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Meet Julia Long, Suzuki Violin Instructor

August 2, 2016

This summer we welcomed new faculty member, Julia Long, to Charlotte Academy of Music (CAM). Julia is a Certified Suzuki Instructor. Recently Julia sat down with our Front Desk Administrator, Danelle Walker. We hope you’ll enjoy this interview. julia long

What made you want to be a music teacher?
I have always loved working with children, and music has always been a
big part of my life, so it just made sense when I was given the
opportunity to be a helper teacher with a violin outreach program when
I was in high school. I quickly followed that up with the first steps of my
Suzuki teacher training. I love being able to help others understand how
to do something, and be able to explain and guide them to an answer or
ability.

Who is your biggest musical influence?
As far as performers, I always find inspiration in the “greats,” whether
Heifetz, Perlman, Stern, or some more recent musicians such as Hilary
Hahn, Joshua Bell, and Gil Shaham. I particularly love how Gil Shaham
plays. I do have to credit my teachers for musical influence, however, as
they were the ones to really help me to access my inner musicality.

How do you feel music education enhances the student?
A timely question, considering how many arts programs are being cut
around the country. Of course music education develops patience,
perseverance, creativity in problem solving, and many other points that
have been shown to aid in school performance. However, I also find it
irreplaceably important in our technology-heavy, fast-paced, instant
gratification society, which is preoccupied with goals and results, to
have a daily “practice” of some sort. It teaches consistency as well as
how to enjoy being on a plateau with something, not always on an
upward spurt of “success”. This is an important key to having a happy
life—being able to be fulfilled no matter the circumstances.

What is the most important quality in a successful Suzuki student?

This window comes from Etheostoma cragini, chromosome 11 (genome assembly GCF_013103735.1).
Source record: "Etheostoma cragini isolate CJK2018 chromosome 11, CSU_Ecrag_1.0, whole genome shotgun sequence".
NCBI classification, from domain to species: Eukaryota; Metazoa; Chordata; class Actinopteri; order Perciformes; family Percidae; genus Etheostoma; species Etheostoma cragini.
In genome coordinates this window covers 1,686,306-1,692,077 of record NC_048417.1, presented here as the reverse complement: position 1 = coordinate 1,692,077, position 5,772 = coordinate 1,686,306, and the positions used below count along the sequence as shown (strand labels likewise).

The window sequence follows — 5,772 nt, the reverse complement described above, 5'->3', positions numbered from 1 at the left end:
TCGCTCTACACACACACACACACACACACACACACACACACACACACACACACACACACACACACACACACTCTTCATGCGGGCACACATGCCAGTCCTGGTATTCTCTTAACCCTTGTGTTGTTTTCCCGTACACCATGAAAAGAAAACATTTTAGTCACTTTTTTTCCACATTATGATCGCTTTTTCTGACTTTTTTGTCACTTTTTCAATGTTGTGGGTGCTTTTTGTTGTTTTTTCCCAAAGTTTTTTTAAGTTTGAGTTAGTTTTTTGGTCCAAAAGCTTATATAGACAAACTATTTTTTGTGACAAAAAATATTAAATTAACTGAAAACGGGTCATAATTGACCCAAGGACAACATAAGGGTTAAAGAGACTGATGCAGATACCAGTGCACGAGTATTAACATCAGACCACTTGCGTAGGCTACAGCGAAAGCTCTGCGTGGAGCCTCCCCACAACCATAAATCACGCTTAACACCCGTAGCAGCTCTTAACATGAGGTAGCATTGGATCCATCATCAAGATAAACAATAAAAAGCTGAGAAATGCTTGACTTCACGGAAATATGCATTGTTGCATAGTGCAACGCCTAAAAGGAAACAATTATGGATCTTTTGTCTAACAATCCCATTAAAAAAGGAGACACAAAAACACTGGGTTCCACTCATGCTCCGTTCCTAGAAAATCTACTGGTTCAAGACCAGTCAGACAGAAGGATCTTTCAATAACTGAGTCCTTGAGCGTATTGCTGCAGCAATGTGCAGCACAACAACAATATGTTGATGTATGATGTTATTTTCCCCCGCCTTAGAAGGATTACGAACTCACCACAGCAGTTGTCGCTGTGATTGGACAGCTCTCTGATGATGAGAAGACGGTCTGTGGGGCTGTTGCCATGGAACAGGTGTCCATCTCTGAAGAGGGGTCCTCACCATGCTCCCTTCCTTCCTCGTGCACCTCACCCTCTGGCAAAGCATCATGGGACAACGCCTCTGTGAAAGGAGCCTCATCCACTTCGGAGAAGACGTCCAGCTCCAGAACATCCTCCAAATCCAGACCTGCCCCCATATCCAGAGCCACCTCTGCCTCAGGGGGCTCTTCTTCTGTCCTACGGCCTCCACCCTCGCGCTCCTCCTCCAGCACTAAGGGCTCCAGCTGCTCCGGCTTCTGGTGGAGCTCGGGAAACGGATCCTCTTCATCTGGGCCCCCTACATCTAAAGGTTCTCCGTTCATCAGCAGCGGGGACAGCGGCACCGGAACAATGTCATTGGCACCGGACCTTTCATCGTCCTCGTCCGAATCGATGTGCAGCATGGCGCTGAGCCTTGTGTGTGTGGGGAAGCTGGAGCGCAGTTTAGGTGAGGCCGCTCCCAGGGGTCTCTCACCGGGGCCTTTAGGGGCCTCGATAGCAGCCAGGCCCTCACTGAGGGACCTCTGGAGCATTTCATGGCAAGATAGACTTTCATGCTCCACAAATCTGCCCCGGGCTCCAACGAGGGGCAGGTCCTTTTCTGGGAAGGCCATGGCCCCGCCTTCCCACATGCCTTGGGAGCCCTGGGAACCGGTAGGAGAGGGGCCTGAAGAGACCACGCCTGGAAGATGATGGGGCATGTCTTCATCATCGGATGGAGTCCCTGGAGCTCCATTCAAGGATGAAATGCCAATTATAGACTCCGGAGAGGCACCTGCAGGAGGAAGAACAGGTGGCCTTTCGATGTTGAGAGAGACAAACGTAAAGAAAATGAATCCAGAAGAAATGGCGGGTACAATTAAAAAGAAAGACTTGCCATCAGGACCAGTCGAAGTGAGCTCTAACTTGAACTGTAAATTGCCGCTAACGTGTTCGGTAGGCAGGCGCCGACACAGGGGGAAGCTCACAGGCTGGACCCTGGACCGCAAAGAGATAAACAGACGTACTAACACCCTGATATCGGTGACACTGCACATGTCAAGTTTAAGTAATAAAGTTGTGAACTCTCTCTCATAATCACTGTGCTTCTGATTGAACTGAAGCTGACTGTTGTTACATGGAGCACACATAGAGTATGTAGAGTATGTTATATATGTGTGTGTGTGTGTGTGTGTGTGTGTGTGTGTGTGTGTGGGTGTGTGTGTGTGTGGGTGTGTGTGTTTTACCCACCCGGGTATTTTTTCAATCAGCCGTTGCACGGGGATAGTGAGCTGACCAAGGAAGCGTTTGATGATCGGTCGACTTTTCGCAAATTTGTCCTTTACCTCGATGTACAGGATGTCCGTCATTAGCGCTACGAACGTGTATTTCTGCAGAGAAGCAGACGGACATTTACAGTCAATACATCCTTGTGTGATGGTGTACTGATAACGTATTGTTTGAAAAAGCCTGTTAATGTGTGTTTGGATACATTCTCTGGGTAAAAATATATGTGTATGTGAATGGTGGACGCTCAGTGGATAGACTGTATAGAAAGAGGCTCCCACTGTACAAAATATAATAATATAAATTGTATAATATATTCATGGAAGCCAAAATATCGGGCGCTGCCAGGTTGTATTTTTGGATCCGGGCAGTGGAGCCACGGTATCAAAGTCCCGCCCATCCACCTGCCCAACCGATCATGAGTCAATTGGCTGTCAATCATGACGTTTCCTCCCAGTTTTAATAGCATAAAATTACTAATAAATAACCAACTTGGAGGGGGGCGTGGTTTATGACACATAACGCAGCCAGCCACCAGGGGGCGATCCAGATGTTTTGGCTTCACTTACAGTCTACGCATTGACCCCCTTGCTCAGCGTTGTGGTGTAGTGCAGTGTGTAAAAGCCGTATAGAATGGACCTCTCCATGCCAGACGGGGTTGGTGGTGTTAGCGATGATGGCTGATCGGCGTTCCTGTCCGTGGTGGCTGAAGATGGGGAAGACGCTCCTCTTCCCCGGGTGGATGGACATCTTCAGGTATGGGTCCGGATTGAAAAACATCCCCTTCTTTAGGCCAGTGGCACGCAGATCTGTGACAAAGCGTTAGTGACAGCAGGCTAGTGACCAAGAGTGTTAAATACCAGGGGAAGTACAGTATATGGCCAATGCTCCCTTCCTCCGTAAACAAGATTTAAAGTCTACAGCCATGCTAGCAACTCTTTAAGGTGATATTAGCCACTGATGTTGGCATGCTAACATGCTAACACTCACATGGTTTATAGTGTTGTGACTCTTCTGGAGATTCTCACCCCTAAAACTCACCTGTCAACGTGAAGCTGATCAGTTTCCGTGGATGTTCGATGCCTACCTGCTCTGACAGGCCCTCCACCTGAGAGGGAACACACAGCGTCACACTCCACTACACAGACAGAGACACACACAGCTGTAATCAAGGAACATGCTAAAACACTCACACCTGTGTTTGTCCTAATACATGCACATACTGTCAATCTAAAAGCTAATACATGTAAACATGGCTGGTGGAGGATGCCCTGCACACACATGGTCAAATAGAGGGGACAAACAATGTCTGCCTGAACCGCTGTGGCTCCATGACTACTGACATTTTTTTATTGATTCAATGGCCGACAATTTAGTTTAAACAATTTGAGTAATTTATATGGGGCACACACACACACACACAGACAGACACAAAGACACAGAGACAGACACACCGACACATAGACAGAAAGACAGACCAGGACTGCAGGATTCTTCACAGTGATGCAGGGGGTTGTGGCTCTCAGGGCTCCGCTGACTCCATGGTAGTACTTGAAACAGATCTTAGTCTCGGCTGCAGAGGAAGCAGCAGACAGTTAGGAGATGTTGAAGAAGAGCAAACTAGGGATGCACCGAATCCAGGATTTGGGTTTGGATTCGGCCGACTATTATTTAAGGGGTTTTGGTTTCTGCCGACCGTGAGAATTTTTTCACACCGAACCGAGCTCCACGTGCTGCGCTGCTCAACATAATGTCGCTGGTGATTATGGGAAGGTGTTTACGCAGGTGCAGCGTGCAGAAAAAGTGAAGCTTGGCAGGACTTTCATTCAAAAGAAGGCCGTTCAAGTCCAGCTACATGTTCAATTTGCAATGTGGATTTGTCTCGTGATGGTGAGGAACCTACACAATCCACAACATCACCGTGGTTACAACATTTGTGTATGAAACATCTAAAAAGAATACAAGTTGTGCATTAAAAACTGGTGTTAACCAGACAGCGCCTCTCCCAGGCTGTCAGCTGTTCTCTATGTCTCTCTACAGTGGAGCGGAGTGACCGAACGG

The same as in any student—a desire to learn, and the willingness to try
and to stick with it, even despite frustration.

What is the main difference between Traditional lessons and Suzuki lessons?
Suzuki as a method uses a specific graded set of literature. As a
philosophy, Suzuki emphasizes daily listening in order to build an
excellent ear for intonation (important for string instruments without
frets), parental involvement (the “Suzuki triangle” involves student,
parent, and teacher to help provide a positive, nurturing, nonjudgmental
environment in which children flourish), cyclical learning (using old,
familiar repertoire to teach new technique), group classes (children
learn from each other and develop the skills to play in an ensemble),
and delayed reading (not to a fault, but in order to properly set up the
student on the instrument and develop a solid ear before adding the
complexities of another language).

Did you have any challenges as a student of music?
I had a hard time breaking out of my shell, musically. I embraced each
new technical challenge, but for a while had a hard time “baring” my
musical self to others.

What is your best advice for a parent if their student loses interest in Suzuki
lessons?
I would encourage them to read Mastery-The Keys to Success and Long-
Term Fulfillment by George Leonard. Our society is based so heavily on
instant gratification, but it is extremely healthy to have a daily
“practice” of something. It might not always go well, but one learns a
lot through the task of doing something on a daily basis. It is also
incredibly beneficial to talk to other parents, which is another benefit of